Director: Matt Reeves
Cast: Andy Serkis, Woody Harrelson. Steve Zahn, Karin Konoval, Amiah Miller, Terry Notary
Plot: When a ruthless army colonel and his men kill a large number of apes including Caesar's wife and son, Caesar vows revenge. However he soon finds out that vengeance has a large price.
Review: The events of Rise and Dawn have led to this film, where the apes must now fight for survival against an army of marines who will not stop until they have wiped out every ape they find. While Dawn focused more on apes than humans, this one is actually even more so, as Caesar's journey from leader to vengeful patriarch takes place.
In an attempt to save his kind, Caesar plans on moving his community to the desert, away from the marines currently hunting them. But his personal quest to take revenge after his wife and son are killed leads him down a dark path, one that may cost him more than the last film's events. Along the way, Caesar meets two individuals; a mute girl and a clever ape that will play a part before the film reaches its finale.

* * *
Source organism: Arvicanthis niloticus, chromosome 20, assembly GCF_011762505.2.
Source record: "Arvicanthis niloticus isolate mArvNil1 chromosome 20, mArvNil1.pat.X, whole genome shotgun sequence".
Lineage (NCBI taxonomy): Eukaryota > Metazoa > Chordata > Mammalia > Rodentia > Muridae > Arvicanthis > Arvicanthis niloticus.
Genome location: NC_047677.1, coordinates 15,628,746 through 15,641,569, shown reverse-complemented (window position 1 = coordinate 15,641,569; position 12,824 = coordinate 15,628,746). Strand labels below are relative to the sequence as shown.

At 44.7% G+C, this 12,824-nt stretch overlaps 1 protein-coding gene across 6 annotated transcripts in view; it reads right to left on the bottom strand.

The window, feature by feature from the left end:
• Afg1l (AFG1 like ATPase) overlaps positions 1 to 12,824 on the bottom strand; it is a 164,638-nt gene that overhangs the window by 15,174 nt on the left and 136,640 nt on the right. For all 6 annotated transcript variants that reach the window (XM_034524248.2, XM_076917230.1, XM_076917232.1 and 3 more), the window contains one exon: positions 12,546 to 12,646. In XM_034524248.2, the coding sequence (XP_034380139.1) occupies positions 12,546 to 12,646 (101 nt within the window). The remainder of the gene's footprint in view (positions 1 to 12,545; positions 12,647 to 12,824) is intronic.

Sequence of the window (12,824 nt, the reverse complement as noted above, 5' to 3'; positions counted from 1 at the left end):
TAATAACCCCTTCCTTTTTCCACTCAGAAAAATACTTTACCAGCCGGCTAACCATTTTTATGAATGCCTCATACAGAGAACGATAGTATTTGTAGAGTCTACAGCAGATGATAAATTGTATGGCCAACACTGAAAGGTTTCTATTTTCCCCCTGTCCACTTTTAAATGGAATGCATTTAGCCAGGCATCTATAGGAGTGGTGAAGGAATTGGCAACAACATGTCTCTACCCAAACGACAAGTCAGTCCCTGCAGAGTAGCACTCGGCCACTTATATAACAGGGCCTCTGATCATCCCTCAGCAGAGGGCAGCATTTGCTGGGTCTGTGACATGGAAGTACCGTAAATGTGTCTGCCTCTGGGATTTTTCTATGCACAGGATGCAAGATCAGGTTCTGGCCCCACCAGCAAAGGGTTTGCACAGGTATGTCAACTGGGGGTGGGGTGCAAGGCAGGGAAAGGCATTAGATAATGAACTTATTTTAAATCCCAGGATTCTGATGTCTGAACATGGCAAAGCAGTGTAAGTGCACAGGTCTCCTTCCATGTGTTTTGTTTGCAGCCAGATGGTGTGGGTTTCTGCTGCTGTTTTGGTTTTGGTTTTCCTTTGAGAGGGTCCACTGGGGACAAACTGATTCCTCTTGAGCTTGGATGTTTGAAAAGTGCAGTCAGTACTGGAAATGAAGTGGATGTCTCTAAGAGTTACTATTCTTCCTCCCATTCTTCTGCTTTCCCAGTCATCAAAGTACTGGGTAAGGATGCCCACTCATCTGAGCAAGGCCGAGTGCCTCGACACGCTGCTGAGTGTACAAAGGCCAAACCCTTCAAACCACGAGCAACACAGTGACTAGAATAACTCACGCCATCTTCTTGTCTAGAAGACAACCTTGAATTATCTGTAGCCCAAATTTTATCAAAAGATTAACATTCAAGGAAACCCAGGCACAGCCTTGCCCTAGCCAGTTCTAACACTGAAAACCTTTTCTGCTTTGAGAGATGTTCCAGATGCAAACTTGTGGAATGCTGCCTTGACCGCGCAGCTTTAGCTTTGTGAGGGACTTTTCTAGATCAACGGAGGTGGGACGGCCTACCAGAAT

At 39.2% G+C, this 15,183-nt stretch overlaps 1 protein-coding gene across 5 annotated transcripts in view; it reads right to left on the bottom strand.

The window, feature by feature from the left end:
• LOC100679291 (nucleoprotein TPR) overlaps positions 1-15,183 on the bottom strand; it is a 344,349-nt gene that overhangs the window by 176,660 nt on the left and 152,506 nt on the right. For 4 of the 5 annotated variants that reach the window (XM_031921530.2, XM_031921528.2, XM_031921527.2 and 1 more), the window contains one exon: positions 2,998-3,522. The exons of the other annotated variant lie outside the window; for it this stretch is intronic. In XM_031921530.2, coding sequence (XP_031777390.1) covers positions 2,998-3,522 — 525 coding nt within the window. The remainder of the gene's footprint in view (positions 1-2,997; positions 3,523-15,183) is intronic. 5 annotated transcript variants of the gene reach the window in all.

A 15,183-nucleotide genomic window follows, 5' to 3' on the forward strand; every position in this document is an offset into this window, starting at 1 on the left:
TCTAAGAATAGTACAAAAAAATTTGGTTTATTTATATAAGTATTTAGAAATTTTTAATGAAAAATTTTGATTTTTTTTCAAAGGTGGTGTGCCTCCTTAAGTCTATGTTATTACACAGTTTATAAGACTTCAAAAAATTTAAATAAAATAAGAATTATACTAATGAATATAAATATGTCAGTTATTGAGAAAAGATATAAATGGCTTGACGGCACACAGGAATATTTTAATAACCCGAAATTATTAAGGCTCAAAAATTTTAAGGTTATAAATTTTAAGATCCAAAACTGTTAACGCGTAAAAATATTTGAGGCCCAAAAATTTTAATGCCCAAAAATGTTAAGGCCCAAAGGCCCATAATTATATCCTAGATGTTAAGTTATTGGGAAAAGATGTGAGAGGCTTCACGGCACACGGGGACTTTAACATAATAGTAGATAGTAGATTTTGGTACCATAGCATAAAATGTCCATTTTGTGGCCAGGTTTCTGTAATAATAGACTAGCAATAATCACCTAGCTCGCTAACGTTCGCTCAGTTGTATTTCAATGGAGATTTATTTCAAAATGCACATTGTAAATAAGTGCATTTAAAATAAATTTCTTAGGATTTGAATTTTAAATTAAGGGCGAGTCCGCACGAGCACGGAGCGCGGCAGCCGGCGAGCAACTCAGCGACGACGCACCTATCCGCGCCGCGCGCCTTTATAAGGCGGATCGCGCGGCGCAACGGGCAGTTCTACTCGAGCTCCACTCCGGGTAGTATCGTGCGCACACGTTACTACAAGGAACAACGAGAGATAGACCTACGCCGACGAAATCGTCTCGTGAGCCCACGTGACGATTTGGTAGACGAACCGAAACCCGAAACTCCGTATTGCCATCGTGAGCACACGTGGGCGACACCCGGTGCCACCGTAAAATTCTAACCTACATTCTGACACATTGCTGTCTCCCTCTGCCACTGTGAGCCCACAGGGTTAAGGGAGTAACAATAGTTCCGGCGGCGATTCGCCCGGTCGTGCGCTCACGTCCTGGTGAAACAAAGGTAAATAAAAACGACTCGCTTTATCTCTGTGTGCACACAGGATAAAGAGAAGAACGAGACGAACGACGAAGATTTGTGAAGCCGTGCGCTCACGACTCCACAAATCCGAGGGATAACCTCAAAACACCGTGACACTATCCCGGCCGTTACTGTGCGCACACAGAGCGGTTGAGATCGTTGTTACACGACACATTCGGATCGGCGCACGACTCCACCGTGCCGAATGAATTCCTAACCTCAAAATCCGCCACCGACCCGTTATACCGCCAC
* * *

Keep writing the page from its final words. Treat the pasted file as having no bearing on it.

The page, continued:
Director and co-writer Matt Reeves pulls it off again as he gives audiences a thoughtful and dramatic story about two species and their quest to survive; one peaceful, the other desperate. The story, more than anything, focuses on Caesar and his journey, culminating in a thrilling climax (which I'll admit was a bit over the top) that more or less caps off his story that began in Rise. Here, even more so than in the past two films, the apes are shown to be more human than the vengeful humans themselves. The colonel who leads the marines isn't as two dimensional as I had expected, although for the first half of the film he seemed very much so. Other than him and the mute girl, not much is explored of what's left of humanity.
Andy Serkis once again does an amazing job as Caesar, not having lost a single beat. Woody Harrelson is a perfect fit as the colonel, playing him as a brutal man, but not totally without reason. Credit also goes to Steve Zahn as Bad Ape, a talking monkey who assists Caesar and the young Amiah Miller as Nova, the mute girl.
If I have a complaint, it's a slight lack of tension in certain scenes. But despite its long running time at 140 minutes, War For The Planet Of The Apes scores many points in terms of plot, acting, CGI, cinematography and set design. Even Michael Giacchino, who turned in disappointing work in last week's Spider-man: Homecoming, comes good here with his great music score.
Needless to say, WFTPOTA is the sleeper hit of the year and a must watch. (8/10)